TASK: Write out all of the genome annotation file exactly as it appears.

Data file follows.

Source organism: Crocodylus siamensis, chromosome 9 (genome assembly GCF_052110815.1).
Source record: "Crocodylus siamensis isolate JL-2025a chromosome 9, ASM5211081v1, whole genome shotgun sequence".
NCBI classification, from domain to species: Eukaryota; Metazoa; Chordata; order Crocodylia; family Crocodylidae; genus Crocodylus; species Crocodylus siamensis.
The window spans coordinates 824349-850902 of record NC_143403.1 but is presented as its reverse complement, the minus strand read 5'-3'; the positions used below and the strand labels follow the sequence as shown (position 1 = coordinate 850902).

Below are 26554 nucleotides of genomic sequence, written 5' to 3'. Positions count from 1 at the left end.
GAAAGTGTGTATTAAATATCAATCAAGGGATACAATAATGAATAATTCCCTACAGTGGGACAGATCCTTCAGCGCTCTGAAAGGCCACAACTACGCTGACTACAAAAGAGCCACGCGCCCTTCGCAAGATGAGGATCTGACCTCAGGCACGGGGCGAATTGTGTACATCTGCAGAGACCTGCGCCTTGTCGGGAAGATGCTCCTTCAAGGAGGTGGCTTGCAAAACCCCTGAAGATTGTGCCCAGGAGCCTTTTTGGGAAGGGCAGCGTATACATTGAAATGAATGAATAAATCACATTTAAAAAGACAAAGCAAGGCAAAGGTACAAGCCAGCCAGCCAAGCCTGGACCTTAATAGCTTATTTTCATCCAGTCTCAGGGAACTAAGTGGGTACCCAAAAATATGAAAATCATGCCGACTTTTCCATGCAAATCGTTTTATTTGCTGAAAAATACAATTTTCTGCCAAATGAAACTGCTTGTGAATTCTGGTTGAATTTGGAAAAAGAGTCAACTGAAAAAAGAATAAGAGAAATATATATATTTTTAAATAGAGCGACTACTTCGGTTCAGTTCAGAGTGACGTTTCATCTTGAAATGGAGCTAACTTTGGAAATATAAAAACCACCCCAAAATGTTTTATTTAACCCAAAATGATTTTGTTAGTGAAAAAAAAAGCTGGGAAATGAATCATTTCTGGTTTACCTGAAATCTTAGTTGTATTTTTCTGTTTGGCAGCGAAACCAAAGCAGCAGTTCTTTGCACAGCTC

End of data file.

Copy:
Source organism: Crocodylus siamensis, chromosome 9 (genome assembly GCF_052110815.1).
Source record: "Crocodylus siamensis isolate JL-2025a chromosome 9, ASM5211081v1, whole genome shotgun sequence".
NCBI classification, from domain to species: Eukaryota; Metazoa; Chordata; order Crocodylia; family Crocodylidae; genus Crocodylus; species Crocodylus siamensis.
The window spans coordinates 824349-850902 of record NC_143403.1 but is presented as its reverse complement, the minus strand read 5'-3'; the positions used below and the strand labels follow the sequence as shown (position 1 = coordinate 850902).

Below are 26554 nucleotides of genomic sequence, written 5' to 3'. Positions count from 1 at the left end.
GAAAGTGTGTATTAAATATCAATCAAGGGATACAATAATGAATAATTCCCTACAGTGGGACAGATCCTTCAGCGCTCTGAAAGGCCACAACTACGCTGACTACAAAAGAGCCACGCGCCCTTCGCAAGATGAGGATCTGACCTCAGGCACGGGGCGAATTGTGTACATCTGCAGAGACCTGCGCCTTGTCGGGAAGATGCTCCTTCAAGGAGGTGGCTTGCAAAACCCCTGAAGATTGTGCCCAGGAGCCTTTTTGGGAAGGGCAGCGTATACATTGAAATGAATGAATAAATCACATTTAAAAAGACAAAGCAAGGCAAAGGTACAAGCCAGCCAGCCAAGCCTGGACCTTAATAGCTTATTTTCATCCAGTCTCAGGGAACTAAGTGGGTACCCAAAAATATGAAAATCATGCCGACTTTTCCATGCAAATCGTTTTATTTGCTGAAAAATACAATTTTCTGCCAAATGAAACTGCTTGTGAATTCTGGTTGAATTTGGAAAAAGAGTCAACTGAAAAAAGAATAAGAGAAATATATATATTTTTAAATAGAGCGACTACTTCGGTTCAGTTCAGAGTGACGTTTCATCTTGAAATGGAGCTAACTTTGGAAATATAAAAACCACCCCAAAATGTTTTATTTAACCCAAAATGATTTTGTTAGTGAAAAAAAAAGCTGGGAAATGAATCATTTCTGGTTTACCTGAAATCTTAGTTGTATTTTTCTGTTTGGCAGCGAAACCAAAGCAGCAGTTCTTTGCACAGCTC